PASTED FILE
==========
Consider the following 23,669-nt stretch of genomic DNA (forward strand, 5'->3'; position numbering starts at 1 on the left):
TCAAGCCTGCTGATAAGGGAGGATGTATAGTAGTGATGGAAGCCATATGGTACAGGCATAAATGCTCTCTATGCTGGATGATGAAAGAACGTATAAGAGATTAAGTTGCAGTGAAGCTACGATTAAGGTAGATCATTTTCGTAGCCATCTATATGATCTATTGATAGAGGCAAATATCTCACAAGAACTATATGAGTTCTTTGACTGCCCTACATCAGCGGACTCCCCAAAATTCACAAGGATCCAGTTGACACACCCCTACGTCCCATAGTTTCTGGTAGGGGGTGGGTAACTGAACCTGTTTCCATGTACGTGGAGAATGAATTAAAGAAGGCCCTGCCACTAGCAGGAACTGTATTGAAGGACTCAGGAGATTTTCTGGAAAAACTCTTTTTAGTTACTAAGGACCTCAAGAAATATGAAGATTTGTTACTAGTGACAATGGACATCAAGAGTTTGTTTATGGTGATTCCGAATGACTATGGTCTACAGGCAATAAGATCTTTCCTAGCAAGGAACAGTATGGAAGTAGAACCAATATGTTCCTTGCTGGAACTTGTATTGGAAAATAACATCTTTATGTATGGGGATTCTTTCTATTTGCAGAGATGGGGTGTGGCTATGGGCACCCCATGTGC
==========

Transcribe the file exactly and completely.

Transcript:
Consider the following 23,669-nt stretch of genomic DNA (forward strand, 5'->3'; position numbering starts at 1 on the left):
TCAAGCCTGCTGATAAGGGAGGATGTATAGTAGTGATGGAAGCCATATGGTACAGGCATAAATGCTCTCTATGCTGGATGATGAAAGAACGTATAAGAGATTAAGTTGCAGTGAAGCTACGATTAAGGTAGATCATTTTCGTAGCCATCTATATGATCTATTGATAGAGGCAAATATCTCACAAGAACTATATGAGTTCTTTGACTGCCCTACATCAGCGGACTCCCCAAAATTCACAAGGATCCAGTTGACACACCCCTACGTCCCATAGTTTCTGGTAGGGGGTGGGTAACTGAACCTGTTTCCATGTACGTGGAGAATGAATTAAAGAAGGCCCTGCCACTAGCAGGAACTGTATTGAAGGACTCAGGAGATTTTCTGGAAAAACTCTTTTTAGTTACTAAGGACCTCAAGAAATATGAAGATTTGTTACTAGTGACAATGGACATCAAGAGTTTGTTTATGGTGATTCCGAATGACTATGGTCTACAGGCAATAAGATCTTTCCTAGCAAGGAACAGTATGGAAGTAGAACCAATATGTTCCTTGCTGGAACTTGTATTGGAAAATAACATCTTTATGTATGGGGATTCTTTCTATTTGCAGAGATGGGGTGTGGCTATGGGCACCCCATGTGC